OK, SO WHAT does that have to do with Matt Ryan? Well, Ryan said something over the summer that, on the surface, sounded ridiculous. Back then, of course, nobody knew that his play would be off the charts this year, that he would become a favorite to win MVP, that he would end his slide toward becoming his generation's Norm Snead. Ryan has always been hyperaware of expectations and transparent about his desire to live up to them. He thinks deeply about what it takes -- what it means -- to be a great quarterback. For years, when he discussed his craft, it was fascinating as he delved into the magnitude of responsibility on each play. But it was also a little sad. You could feel the pressure building inside him as he spoke, almost making the game a little more complicated than it needed to be -- the curse of the over-invested.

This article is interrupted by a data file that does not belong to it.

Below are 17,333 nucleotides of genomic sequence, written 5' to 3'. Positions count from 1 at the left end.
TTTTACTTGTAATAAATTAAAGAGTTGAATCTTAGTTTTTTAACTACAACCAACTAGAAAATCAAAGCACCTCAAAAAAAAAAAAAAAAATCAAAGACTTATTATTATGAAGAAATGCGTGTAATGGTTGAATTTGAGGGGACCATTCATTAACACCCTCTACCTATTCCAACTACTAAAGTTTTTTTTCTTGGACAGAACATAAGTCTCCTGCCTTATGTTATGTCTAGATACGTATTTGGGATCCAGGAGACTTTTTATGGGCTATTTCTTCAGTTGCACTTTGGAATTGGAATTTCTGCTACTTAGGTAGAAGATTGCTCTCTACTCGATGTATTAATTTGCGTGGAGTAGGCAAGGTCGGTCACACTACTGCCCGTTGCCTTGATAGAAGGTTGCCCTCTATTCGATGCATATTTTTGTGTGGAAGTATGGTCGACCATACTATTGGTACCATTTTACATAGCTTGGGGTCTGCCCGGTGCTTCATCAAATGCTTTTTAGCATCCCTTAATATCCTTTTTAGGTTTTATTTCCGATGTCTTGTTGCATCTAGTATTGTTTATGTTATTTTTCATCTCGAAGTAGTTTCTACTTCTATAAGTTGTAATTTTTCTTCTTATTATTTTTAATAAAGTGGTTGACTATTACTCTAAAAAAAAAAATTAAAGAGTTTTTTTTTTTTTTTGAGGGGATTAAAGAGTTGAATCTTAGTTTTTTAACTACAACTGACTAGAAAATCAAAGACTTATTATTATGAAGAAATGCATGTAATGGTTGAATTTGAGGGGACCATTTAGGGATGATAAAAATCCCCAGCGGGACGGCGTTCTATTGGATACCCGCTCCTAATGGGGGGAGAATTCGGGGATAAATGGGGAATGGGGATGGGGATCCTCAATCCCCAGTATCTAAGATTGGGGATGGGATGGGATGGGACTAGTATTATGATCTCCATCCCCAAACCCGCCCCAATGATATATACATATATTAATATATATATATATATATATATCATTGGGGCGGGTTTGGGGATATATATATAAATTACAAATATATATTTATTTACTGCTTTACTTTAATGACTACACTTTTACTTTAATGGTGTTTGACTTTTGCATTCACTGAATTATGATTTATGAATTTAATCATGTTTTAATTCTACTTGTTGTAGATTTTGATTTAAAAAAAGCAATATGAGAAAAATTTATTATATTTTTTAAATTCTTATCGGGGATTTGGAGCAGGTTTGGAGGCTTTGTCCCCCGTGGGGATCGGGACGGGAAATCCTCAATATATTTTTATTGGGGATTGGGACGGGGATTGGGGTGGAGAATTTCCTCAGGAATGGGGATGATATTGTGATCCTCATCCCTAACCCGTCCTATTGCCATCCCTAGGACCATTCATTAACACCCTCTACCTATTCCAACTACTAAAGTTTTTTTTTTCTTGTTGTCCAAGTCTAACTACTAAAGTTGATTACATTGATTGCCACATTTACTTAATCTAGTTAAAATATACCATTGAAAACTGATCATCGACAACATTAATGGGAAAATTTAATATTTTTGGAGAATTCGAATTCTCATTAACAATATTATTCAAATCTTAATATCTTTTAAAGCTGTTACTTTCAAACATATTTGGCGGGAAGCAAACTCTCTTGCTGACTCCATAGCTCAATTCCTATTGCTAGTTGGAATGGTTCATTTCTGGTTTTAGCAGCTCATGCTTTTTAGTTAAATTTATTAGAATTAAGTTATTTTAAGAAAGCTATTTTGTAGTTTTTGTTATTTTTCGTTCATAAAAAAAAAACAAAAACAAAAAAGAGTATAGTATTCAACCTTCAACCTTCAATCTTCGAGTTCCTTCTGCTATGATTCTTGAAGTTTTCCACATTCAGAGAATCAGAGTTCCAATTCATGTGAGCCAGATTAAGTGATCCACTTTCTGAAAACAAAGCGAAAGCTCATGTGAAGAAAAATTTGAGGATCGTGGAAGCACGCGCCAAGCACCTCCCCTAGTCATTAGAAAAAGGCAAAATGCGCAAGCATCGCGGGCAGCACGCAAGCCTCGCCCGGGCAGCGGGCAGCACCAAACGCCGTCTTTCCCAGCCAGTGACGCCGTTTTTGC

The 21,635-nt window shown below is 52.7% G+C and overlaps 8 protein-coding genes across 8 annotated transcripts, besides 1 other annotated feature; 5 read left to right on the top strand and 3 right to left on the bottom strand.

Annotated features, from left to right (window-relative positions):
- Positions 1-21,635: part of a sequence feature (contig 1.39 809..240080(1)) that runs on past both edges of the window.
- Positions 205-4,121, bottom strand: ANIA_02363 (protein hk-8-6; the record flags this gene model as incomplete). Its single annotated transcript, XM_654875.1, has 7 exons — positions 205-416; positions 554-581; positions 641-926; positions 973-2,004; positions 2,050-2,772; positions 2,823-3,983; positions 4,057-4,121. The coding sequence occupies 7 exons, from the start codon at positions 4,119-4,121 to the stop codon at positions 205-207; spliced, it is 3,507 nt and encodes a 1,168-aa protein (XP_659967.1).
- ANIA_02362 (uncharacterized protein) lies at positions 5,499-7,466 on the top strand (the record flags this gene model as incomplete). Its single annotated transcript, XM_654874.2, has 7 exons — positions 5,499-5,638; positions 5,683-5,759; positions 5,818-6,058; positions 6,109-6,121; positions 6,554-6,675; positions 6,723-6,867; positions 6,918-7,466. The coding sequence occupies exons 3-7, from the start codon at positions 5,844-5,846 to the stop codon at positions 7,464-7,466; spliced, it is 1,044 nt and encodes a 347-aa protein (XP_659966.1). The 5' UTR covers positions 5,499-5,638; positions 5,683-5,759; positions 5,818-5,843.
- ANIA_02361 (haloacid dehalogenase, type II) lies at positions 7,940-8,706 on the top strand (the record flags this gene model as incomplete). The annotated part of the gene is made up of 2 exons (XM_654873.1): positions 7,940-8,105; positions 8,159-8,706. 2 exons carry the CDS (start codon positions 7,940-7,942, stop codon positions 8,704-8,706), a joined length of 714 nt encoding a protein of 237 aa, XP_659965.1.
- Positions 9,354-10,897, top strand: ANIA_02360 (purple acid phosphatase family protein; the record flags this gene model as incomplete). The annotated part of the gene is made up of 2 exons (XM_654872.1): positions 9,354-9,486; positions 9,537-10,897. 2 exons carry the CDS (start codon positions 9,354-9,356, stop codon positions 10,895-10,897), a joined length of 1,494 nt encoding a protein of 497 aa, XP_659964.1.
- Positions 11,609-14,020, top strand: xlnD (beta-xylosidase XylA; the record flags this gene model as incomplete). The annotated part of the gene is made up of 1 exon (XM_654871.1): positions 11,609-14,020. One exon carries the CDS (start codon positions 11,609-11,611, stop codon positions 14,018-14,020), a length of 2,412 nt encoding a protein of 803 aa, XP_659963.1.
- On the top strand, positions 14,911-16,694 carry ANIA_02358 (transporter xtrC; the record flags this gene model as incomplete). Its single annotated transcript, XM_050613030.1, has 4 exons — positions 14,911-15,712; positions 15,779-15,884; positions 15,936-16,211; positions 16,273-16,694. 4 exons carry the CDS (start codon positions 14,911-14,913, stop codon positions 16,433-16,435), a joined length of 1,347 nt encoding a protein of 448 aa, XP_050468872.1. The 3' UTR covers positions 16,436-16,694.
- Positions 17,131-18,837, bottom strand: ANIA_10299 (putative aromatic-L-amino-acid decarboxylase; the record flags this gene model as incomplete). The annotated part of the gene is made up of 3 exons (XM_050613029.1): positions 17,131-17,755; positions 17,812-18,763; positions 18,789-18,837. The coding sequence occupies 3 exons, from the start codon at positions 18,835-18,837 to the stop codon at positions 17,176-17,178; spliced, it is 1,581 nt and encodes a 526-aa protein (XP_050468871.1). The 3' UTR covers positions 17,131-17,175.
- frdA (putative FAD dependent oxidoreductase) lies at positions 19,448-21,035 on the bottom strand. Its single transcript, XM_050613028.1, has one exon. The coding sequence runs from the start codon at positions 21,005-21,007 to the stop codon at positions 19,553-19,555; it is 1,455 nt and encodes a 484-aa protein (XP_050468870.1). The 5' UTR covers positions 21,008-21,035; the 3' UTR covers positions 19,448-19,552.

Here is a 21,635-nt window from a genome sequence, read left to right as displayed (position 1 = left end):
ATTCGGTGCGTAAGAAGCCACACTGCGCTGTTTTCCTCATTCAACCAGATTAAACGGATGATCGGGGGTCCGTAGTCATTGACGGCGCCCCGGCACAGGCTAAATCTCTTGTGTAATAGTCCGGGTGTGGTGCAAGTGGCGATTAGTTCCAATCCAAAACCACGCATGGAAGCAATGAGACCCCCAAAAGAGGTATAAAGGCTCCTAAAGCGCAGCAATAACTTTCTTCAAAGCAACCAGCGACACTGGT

That's what made his comments over the summer so interesting. Ryan -- coming off the worst season of his career with the Atlanta Falcons -- told my colleague David Fleming that his new "thing" was to "see spots" rather than "worry so much about where defenders should be or where they're supposed to be or all those kinds of things."
"Instead of getting loaded down thinking, 'In this coverage I'm going here, in that coverage I'm going there,' with so many hybrid players, so many variations of schemes and so much pressure up front and all the things that defenses can do, the way to combat all that is to see spots," Ryan said.
A lot of people ripped him for that statement. It seemed like a regression or a waving of the white flag -- nonsense that a spread quarterback would say. What quarterback reinvents himself by announcing that he no longer reads defenses? But when the season started, and Ryan began to light up opponents at a rate unprecedented in his career, it was clear that this wasn't a concession at all. It was a breakthrough.